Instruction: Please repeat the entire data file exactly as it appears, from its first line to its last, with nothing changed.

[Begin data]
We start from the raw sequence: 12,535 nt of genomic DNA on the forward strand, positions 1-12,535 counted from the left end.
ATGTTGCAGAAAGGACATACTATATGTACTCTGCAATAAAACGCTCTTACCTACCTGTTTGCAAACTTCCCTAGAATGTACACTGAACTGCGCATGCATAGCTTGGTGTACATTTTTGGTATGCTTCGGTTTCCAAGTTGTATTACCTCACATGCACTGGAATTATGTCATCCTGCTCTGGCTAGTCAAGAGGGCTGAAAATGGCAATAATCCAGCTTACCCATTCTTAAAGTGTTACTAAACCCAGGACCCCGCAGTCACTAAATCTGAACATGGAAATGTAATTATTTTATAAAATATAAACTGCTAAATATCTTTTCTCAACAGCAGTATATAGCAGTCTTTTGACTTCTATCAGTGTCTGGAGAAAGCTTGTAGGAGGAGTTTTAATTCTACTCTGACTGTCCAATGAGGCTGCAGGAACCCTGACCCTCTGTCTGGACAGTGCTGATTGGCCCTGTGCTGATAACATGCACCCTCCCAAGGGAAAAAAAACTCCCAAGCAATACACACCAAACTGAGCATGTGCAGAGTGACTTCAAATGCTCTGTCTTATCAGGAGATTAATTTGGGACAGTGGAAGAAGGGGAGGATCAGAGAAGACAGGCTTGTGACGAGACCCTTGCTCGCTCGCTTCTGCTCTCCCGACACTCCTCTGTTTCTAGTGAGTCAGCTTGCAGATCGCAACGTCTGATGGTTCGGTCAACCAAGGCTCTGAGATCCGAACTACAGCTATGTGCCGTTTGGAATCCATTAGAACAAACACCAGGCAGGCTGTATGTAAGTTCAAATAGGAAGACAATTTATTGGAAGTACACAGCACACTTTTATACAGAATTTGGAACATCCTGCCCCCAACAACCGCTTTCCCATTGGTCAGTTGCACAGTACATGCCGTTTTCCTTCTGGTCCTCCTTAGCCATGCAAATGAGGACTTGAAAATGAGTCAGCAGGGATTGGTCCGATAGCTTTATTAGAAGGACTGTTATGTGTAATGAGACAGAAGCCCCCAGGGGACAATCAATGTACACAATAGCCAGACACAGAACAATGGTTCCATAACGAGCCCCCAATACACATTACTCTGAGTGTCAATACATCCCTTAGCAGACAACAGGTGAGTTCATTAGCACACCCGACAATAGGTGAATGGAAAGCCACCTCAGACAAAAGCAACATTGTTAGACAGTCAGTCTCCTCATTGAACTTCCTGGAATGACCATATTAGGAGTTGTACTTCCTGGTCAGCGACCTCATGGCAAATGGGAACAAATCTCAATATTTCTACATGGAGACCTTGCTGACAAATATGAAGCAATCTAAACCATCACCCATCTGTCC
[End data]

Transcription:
We start from the raw sequence: 12,535 nt of genomic DNA on the forward strand, positions 1-12,535 counted from the left end.
ATGTTGCAGAAAGGACATACTATATGTACTCTGCAATAAAACGCTCTTACCTACCTGTTTGCAAACTTCCCTAGAATGTACACTGAACTGCGCATGCATAGCTTGGTGTACATTTTTGGTATGCTTCGGTTTCCAAGTTGTATTACCTCACATGCACTGGAATTATGTCATCCTGCTCTGGCTAGTCAAGAGGGCTGAAAATGGCAATAATCCAGCTTACCCATTCTTAAAGTGTTACTAAACCCAGGACCCCGCAGTCACTAAATCTGAACATGGAAATGTAATTATTTTATAAAATATAAACTGCTAAATATCTTTTCTCAACAGCAGTATATAGCAGTCTTTTGACTTCTATCAGTGTCTGGAGAAAGCTTGTAGGAGGAGTTTTAATTCTACTCTGACTGTCCAATGAGGCTGCAGGAACCCTGACCCTCTGTCTGGACAGTGCTGATTGGCCCTGTGCTGATAACATGCACCCTCCCAAGGGAAAAAAAACTCCCAAGCAATACACACCAAACTGAGCATGTGCAGAGTGACTTCAAATGCTCTGTCTTATCAGGAGATTAATTTGGGACAGTGGAAGAAGGGGAGGATCAGAGAAGACAGGCTTGTGACGAGACCCTTGCTCGCTCGCTTCTGCTCTCCCGACACTCCTCTGTTTCTAGTGAGTCAGCTTGCAGATCGCAACGTCTGATGGTTCGGTCAACCAAGGCTCTGAGATCCGAACTACAGCTATGTGCCGTTTGGAATCCATTAGAACAAACACCAGGCAGGCTGTATGTAAGTTCAAATAGGAAGACAATTTATTGGAAGTACACAGCACACTTTTATACAGAATTTGGAACATCCTGCCCCCAACAACCGCTTTCCCATTGGTCAGTTGCACAGTACATGCCGTTTTCCTTCTGGTCCTCCTTAGCCATGCAAATGAGGACTTGAAAATGAGTCAGCAGGGATTGGTCCGATAGCTTTATTAGAAGGACTGTTATGTGTAATGAGACAGAAGCCCCCAGGGGACAATCAATGTACACAATAGCCAGACACAGAACAATGGTTCCATAACGAGCCCCCAATACACATTACTCTGAGTGTCAATACATCCCTTAGCAGACAACAGGTGAGTTCATTAGCACACCCGACAATAGGTGAATGGAAAGCCACCTCAGACAAAAGCAACATTGTTAGACAGTCAGTCTCCTCATTGAACTTCCTGGAATGACCATATTAGGAGTTGTACTTCCTGGTCAGCGACCTCATGGCAAATGGGAACAAATCTCAATATTTCTACATGGAGACCTTGCTGACAAATATGAAGCAATCTAAACCATCACCCATCTGTCC